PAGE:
Anela Malik talks all things sourdough and supporting local businesses for my July edition.
Welcome back to The Sunday Roast! It’s been almost six months since I started quasi-quarantining and working from home. The state of the world still has me so concerned, and I hope everyone is staying as safe as possible.
This month: I went back to the source of my inspiration to reach out to last month’s subject, Roaming Rooster, and asked Anela Malik (or FeedtheMalik, as you may know her) to speak with me! We talked about supporting Black-owned businesses in the DMV area, all about the master list of those businesses that she created and continually updates and our mutual love of sourdough. I’ve used Anela’s list to find new restaurants to try, including my most recent favorite: Agua 301 (seriously, their queso is to die for.) Remember to check out all recipes and past month’s feature at my website. Also, my subscriber count is at 81, and I want to hear from every one of you.
Some background: In a monthly newsletter, I combine a DC local’s story behind their favorite recipe(s), or ones that whip up some nostalgia, with photos and prose of my attempt at replication. These recipes vary in difficulty, but they are always ones close to the heart. This newsletter is sent on the third Sunday of each month as the name suggests.
A fun note: Make sure to mark this email as NOT spam, move it to your inbox or add my sending address to your address book to avoid the newsletter regularly ending up in the abyss. Sometimes Mailchimp email campaigns go straight to spam.
If you follow the D.C. food scene at all, then you know FeedtheMalik. Anela, the face of the blog, is many Washingtonians’ go-to foodie for restaurant recommendations, especially after she compiled a directory of Black-owned restaurants in the DMV that were serving takeout or delivery due to Covid-19.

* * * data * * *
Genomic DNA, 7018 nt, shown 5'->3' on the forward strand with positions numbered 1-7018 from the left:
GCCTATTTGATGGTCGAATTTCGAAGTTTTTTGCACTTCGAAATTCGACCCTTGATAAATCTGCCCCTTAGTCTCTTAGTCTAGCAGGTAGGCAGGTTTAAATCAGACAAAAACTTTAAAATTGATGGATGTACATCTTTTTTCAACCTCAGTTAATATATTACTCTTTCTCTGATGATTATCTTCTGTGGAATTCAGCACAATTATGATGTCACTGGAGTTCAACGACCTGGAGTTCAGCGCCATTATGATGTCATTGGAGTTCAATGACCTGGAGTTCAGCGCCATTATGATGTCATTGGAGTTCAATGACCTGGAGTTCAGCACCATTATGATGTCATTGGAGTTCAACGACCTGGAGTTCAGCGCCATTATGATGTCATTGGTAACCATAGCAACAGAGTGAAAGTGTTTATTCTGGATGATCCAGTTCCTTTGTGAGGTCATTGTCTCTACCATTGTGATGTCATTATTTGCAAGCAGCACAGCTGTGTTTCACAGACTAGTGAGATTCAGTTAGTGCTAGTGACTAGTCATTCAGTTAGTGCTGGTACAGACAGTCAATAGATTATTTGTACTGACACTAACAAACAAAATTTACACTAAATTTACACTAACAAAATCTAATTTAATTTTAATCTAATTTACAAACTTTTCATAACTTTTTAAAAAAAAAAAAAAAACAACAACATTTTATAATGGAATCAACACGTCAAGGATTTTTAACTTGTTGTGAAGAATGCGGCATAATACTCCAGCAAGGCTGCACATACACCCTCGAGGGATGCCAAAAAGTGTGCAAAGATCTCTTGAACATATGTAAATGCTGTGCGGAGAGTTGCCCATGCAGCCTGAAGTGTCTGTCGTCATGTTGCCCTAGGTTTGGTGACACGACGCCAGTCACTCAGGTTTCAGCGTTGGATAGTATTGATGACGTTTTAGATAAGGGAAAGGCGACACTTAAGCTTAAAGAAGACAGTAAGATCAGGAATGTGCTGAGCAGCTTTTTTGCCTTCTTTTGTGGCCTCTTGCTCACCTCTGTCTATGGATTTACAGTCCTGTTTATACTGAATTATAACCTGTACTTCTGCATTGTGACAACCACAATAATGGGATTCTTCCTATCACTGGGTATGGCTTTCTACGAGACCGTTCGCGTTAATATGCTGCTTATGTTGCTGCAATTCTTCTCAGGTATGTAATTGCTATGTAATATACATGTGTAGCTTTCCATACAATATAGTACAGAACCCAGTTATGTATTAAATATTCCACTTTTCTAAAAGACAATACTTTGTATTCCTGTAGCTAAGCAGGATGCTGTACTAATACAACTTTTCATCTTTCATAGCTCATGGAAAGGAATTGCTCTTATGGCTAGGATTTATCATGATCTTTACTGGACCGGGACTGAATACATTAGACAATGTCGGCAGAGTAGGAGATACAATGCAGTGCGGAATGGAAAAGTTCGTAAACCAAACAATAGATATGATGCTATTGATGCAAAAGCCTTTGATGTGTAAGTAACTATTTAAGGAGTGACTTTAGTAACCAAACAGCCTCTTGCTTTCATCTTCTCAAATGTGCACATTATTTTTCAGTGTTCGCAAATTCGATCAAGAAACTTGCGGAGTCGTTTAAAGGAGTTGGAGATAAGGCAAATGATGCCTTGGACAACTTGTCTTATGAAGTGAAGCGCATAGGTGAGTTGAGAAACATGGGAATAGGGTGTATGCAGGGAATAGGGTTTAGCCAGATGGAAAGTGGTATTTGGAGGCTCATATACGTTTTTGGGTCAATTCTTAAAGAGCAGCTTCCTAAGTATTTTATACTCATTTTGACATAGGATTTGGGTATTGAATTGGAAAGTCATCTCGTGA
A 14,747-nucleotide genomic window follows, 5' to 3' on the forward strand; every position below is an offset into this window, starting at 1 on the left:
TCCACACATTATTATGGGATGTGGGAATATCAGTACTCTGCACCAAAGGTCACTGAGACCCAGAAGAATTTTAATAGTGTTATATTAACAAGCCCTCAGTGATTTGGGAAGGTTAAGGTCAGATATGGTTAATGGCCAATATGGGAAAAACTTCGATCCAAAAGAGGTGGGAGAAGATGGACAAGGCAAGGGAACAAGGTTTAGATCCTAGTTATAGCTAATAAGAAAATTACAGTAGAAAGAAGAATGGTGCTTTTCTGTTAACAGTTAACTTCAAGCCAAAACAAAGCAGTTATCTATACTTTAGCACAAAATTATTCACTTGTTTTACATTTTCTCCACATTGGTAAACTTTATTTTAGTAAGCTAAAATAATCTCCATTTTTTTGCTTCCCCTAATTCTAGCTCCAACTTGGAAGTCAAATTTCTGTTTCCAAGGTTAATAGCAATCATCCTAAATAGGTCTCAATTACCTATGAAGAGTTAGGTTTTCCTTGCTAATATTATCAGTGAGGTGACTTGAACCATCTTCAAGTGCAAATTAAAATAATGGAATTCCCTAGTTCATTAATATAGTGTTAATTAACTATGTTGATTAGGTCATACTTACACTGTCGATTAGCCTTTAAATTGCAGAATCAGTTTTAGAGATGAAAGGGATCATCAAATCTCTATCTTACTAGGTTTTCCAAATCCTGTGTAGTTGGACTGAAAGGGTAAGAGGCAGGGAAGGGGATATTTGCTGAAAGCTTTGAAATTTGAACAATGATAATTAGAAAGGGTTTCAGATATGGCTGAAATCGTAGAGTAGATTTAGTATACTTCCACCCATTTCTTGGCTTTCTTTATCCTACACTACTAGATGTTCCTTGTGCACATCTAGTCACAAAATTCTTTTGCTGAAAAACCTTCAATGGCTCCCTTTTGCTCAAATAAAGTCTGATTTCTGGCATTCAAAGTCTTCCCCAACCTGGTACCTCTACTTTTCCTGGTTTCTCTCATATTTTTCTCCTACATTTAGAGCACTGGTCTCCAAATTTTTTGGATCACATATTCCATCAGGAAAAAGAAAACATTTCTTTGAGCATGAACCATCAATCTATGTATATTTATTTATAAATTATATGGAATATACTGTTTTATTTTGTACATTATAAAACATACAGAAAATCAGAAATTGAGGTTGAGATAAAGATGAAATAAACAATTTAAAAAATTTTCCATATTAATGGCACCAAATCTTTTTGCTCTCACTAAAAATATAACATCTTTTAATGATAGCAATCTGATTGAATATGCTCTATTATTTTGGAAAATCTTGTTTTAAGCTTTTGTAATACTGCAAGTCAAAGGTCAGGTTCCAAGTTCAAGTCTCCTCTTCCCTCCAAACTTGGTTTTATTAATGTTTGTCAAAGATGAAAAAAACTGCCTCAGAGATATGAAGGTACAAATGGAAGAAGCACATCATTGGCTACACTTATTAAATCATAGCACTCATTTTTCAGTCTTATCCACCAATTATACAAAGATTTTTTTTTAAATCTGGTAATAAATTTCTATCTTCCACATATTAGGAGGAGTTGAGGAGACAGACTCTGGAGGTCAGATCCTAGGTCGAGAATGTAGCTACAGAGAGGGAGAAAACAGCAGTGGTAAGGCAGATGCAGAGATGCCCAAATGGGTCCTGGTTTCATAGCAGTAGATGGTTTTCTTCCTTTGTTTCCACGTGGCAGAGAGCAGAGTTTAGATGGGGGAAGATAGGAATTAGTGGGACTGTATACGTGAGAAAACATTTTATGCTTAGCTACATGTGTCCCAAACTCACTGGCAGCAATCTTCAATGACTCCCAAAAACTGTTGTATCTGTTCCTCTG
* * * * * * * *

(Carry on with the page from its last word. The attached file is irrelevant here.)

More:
Anela says she started the blog while she was abroad as a way to document herself trying new things, but then she decided to continue to operate it once returning to the States. The driving purpose behind the blog, according to her, is to push herself to try new places that may not be on a local listicle, and to treat the whole experience like an adventure, even though she lives in D.C., which she says one of her followers pointed out. You can trust that her blog will distinguish the truly tasty from just the trendy (tasty>trendy as she says), while also broadening your horizons by trying new cuisines and eateries.
She says that the spotlight she signs on Black-owned establishments was a natural move, but also a conscious decision to help readers find those spots. Her identity as a Black and Asian woman paired with her mixed-ethnicity family has meant that food has always had very few limits. There’s nothing that Anela won’t eat, really. On top of that desire and willingness to try new things, Anela says she struggled to find thorough recommendations for minority-owned restaurants in the area, even in local papers’ roundups, so she filled that gap herself since there are so many to try.
She then created her directory, which has caused an uptick in customers for the businesses listed. One of the restaurant owners even said they saw about 40% of traffic on their site come from the directory, and others were able to rehire staff. The list originally started as a resource for Anela, but it’s grown into a wildly gratifying resource that took on a life of its own. She encourages people to take the list and learn new favorite places on there and make it a habit to frequent them in a change to their lifestyle that is valuable. She’s even been trying a new place every week with her husband. One of her favorites so far is Habisha, an Ethiopian market that features a $18 vegetable platter that was a feast for the eyes.
Her latest project? Matching those Black-owned businesses with services they need for free, such as PR or marketing. Anela says she’s matched at least 15-20 businesses so far with services that are typically more expensive because of the level of professionalism — quite a feat for someone who says she’s an amateur in this arena. She says she also included a downloadable PDF on her site all about food photography, which several people have downloaded.
Discover her website.
And her Instagram.
The story behind her recipe.